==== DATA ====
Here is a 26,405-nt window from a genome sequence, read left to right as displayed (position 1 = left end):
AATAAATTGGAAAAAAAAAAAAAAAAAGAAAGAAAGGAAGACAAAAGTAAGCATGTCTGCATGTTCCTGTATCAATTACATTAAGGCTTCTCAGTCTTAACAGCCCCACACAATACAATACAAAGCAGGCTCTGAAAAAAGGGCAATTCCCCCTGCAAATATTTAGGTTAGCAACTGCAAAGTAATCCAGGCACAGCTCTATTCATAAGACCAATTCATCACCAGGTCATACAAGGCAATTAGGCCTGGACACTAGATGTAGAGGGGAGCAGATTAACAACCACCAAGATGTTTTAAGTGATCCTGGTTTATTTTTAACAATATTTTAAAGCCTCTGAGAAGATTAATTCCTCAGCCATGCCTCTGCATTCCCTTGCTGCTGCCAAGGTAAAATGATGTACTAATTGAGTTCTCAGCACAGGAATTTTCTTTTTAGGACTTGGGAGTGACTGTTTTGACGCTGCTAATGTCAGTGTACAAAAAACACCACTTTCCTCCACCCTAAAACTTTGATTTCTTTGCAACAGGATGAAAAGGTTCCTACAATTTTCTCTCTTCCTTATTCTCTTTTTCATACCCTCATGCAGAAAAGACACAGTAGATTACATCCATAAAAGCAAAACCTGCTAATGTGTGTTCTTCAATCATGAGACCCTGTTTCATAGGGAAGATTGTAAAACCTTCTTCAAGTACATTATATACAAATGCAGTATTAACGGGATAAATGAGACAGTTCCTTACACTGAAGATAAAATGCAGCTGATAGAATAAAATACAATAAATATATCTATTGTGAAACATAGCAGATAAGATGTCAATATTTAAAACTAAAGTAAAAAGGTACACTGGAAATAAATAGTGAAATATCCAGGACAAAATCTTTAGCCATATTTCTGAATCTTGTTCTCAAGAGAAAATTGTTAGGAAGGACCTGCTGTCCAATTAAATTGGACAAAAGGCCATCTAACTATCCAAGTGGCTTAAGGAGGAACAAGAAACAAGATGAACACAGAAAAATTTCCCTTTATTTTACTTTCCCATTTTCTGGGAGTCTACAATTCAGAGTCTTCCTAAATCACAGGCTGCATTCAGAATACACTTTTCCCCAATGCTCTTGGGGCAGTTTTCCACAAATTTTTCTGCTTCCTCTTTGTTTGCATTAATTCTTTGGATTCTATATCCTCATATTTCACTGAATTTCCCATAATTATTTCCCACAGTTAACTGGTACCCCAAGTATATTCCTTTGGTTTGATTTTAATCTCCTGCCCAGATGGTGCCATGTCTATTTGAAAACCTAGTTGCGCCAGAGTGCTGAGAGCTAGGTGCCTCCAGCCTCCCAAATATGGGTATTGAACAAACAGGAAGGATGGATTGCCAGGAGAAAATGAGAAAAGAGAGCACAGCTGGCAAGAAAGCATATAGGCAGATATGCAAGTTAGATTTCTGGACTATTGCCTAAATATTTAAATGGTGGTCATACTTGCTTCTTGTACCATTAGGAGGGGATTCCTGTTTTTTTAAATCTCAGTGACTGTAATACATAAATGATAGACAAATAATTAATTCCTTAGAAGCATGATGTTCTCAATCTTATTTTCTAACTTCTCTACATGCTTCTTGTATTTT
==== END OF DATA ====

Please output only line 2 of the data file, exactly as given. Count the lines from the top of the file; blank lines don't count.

AATAAATTGGAAAAAAAAAAAAAAAAAGAAAGAAAGGAAGACAAAAGTAAGCATGTCTGCATGTTCCTGTATCAATTACATTAAGGCTTCTCAGTCTTAACAGCCCCACACAATACAATACAAAGCAGGCTCTGAAAAAAGGGCAATTCCCCCTGCAAATATTTAGGTTAGCAACTGCAAAGTAATCCAGGCACAGCTCTATTCATAAGACCAATTCATCACCAGGTCATACAAGGCAATTAGGCCTGGACACTAGATGTAGAGGGGAGCAGATTAACAACCACCAAGATGTTTTAAGTGATCCTGGTTTATTTTTAACAATATTTTAAAGCCTCTGAGAAGATTAATTCCTCAGCCATGCCTCTGCATTCCCTTGCTGCTGCCAAGGTAAAATGATGTACTAATTGAGTTCTCAGCACAGGAATTTTCTTTTTAGGACTTGGGAGTGACTGTTTTGACGCTGCTAATGTCAGTGTACAAAAAACACCACTTTCCTCCACCCTAAAACTTTGATTTCTTTGCAACAGGATGAAAAGGTTCCTACAATTTTCTCTCTTCCTTATTCTCTTTTTCATACCCTCATGCAGAAAAGACACAGTAGATTACATCCATAAAAGCAAAACCTGCTAATGTGTGTTCTTCAATCATGAGACCCTGTTTCATAGGGAAGATTGTAAAACCTTCTTCAAGTACATTATATACAAATGCAGTATTAACGGGATAAATGAGACAGTTCCTTACACTGAAGATAAAATGCAGCTGATAGAATAAAATACAATAAATATATCTATTGTGAAACATAGCAGATAAGATGTCAATATTTAAAACTAAAGTAAAAAGGTACACTGGAAATAAATAGTGAAATATCCAGGACAAAATCTTTAGCCATATTTCTGAATCTTGTTCTCAAGAGAAAATTGTTAGGAAGGACCTGCTGTCCAATTAAATTGGACAAAAGGCCATCTAACTATCCAAGTGGCTTAAGGAGGAACAAGAAACAAGATGAACACAGAAAAATTTCCCTTTATTTTACTTTCCCATTTTCTGGGAGTCTACAATTCAGAGTCTTCCTAAATCACAGGCTGCATTCAGAATACACTTTTCCCCAATGCTCTTGGGGCAGTTTTCCACAAATTTTTCTGCTTCCTCTTTGTTTGCATTAATTCTTTGGATTCTATATCCTCATATTTCACTGAATTTCCCATAATTATTTCCCACAGTTAACTGGTACCCCAAGTATATTCCTTTGGTTTGATTTTAATCTCCTGCCCAGATGGTGCCATGTCTATTTGAAAACCTAGTTGCGCCAGAGTGCTGAGAGCTAGGTGCCTCCAGCCTCCCAAATATGGGTATTGAACAAACAGGAAGGATGGATTGCCAGGAGAAAATGAGAAAAGAGAGCACAGCTGGCAAGAAAGCATATAGGCAGATATGCAAGTTAGATTTCTGGACTATTGCCTAAATATTTAAATGGTGGTCATACTTGCTTCTTGTACCATTAGGAGGGGATTCCTGTTTTTTTAAATCTCAGTGACTGTAATACATAAATGATAGACAAATAATTAATTCCTTAGAAGCATGATGTTCTCAATCTTATTTTCTAACTTCTCTACATGCTTCTTGTATTTT